Tallow is made by rendering suet which is the fat of cattle or sheep, typically the fat that surrounds the animals organs. The process of rendering involves gently heating suet to separate the fat from any remaining muscle or connective tissue. The result is a pure fat that once cooled, is solid at room temperature.
Tallow has been used in a variety of ways throughout history. Primarily, tallow has been used in traditional food preparation – as an ingredient and as a cooking oil.
It has been used in cooking, for making soap, candles, as a healing salve and skin balm as well as a lubricant for wood, leather and metal working industries. The advent of petrochemicals and other industrially produced oils replaced this traditional oil in many of these industries.
McDonalds cooked their fries in tallow until 1990 because at that time it was believed that saturated fat causes heart disease, a theory that has more recently been debunked. They switched to polyunsaturated oils including corn, soy and cottonseed oils all of which are industrially produced and required significant chemical processing.
Recent studies have proven that natural fats including tallow, lard and butter do not cause heart disease and other health conditions but in fact are health promoting and are part of a healthy diet.
The most common use of tallow is as a cooking fat. This is because it has a high smoke point (420°) which means that it can withstand high cooking temperatures without oxidizing and becoming rancid.
It is also commonly used as a balm, salve or cleanser for skin. Because grass fed beef tallow contains fatty acids in a similar proportion to human skin, it is easily absorbed. It is particularly healing for rashes and other inflammatory skin conditions as well as cuts and scrapes. It is antimicrobial, antifungal and anti-inflammatory.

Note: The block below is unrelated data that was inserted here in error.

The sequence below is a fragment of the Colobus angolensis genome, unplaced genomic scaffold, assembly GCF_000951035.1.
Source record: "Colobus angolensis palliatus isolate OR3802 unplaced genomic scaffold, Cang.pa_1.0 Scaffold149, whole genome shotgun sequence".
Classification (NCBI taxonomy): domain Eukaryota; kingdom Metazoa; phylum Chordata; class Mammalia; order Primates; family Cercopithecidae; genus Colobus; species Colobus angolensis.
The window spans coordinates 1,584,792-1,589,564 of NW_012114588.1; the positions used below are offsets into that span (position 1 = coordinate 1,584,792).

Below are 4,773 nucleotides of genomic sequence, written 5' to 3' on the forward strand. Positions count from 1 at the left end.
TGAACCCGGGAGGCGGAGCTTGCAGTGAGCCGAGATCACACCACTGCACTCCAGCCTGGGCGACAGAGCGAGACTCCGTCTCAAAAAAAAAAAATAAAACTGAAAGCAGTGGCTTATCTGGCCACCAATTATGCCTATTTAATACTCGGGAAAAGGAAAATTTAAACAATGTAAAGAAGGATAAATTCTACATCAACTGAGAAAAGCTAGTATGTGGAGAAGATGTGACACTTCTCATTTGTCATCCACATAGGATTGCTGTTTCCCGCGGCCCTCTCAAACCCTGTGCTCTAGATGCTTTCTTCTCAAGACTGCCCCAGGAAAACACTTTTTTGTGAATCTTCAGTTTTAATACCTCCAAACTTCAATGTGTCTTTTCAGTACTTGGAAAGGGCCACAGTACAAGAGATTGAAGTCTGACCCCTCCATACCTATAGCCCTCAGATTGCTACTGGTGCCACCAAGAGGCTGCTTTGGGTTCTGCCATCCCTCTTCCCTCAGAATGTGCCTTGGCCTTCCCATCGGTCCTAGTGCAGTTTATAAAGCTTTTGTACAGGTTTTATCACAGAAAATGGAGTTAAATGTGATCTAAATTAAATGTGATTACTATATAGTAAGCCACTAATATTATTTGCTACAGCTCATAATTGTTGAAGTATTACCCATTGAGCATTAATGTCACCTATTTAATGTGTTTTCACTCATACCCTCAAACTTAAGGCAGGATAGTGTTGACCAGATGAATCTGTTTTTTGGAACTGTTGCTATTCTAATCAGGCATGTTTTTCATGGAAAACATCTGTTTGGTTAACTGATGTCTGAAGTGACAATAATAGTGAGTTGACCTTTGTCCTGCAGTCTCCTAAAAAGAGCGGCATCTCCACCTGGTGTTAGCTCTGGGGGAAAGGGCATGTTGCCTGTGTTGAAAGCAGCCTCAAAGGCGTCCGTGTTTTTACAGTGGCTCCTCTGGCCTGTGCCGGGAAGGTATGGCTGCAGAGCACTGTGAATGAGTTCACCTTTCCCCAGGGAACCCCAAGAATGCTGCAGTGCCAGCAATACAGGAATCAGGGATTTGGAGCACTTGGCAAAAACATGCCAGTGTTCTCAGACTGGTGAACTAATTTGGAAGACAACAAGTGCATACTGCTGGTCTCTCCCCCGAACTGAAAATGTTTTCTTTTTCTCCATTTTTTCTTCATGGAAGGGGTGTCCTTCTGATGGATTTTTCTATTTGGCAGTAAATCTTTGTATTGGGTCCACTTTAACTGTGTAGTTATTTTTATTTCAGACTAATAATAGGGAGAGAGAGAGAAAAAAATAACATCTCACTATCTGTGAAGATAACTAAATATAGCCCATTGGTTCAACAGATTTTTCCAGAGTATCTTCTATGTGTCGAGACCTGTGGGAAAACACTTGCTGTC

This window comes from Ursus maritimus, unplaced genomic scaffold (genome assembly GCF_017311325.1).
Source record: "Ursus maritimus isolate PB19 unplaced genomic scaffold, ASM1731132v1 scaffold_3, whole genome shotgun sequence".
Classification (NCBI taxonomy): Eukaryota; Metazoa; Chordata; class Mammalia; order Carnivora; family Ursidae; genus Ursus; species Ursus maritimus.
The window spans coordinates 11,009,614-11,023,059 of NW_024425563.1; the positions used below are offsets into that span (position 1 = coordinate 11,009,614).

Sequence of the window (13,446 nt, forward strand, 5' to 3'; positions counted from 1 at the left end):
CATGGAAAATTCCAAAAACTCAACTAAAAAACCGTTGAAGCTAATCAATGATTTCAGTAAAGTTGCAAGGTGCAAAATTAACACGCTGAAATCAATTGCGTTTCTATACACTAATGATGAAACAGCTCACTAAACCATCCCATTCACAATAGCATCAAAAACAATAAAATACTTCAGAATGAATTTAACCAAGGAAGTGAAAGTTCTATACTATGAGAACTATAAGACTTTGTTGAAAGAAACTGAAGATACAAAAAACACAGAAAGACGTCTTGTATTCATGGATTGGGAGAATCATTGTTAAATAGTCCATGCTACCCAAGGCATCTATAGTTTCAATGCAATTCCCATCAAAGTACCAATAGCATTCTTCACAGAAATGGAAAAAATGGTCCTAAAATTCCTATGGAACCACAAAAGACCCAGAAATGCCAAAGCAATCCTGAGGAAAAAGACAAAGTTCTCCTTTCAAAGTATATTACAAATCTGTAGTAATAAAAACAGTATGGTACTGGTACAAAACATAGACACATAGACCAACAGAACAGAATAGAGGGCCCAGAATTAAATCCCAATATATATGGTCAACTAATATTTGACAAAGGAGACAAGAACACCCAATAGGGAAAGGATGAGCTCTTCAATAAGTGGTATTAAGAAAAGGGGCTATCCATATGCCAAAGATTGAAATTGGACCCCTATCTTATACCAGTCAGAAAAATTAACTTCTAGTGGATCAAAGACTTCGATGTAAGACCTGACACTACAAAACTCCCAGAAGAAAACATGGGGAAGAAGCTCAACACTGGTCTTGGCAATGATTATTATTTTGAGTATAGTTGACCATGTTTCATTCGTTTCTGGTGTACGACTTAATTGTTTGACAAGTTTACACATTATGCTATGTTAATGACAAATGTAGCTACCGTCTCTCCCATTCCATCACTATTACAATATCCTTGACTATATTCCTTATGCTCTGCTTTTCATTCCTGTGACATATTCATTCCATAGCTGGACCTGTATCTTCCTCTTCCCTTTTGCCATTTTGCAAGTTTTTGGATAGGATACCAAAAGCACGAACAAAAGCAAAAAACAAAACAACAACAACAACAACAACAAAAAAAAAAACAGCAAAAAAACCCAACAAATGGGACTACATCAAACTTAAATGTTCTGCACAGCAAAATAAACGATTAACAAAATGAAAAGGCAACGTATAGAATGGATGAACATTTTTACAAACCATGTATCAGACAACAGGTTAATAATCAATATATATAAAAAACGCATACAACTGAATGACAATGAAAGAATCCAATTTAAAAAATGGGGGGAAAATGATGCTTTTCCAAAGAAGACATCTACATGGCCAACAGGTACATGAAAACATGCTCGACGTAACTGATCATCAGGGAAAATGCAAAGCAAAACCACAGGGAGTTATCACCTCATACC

Grass fed beef tallow contains the fat soluble vitamins A, D, E and K which are only found in animal products and are necessary for health. These nutrients contribute to hormonal, neurological and cardiovascular health as well as bone and muscle growth and immune function.
Tallow from grass fed beef is also an excellent source of Conjugated Linoleic Acid, a powerful anti-inflammatory, antioxidant which is also an effective fat burner. Finally, it contains a beneficial ratio of Omega 3 and Omega 6 fats. Both are essential because unlike other fats, our body is unable to make them. A ratio of O6 to O3 of less than 4 is considered ideal (but the closer to 1, the better. Tallow from grass fed beef has a ratio of approximately 1.4 whereas that of grain fed (conventional) beef is closer to 8.
Use tallow to cook at high heat, and as a replacement for vegetable and other industrial oils in recipes. You can also use tallow to soothe dry skin and heal skin infections. You could also try making soap and candles with this ancestral fat!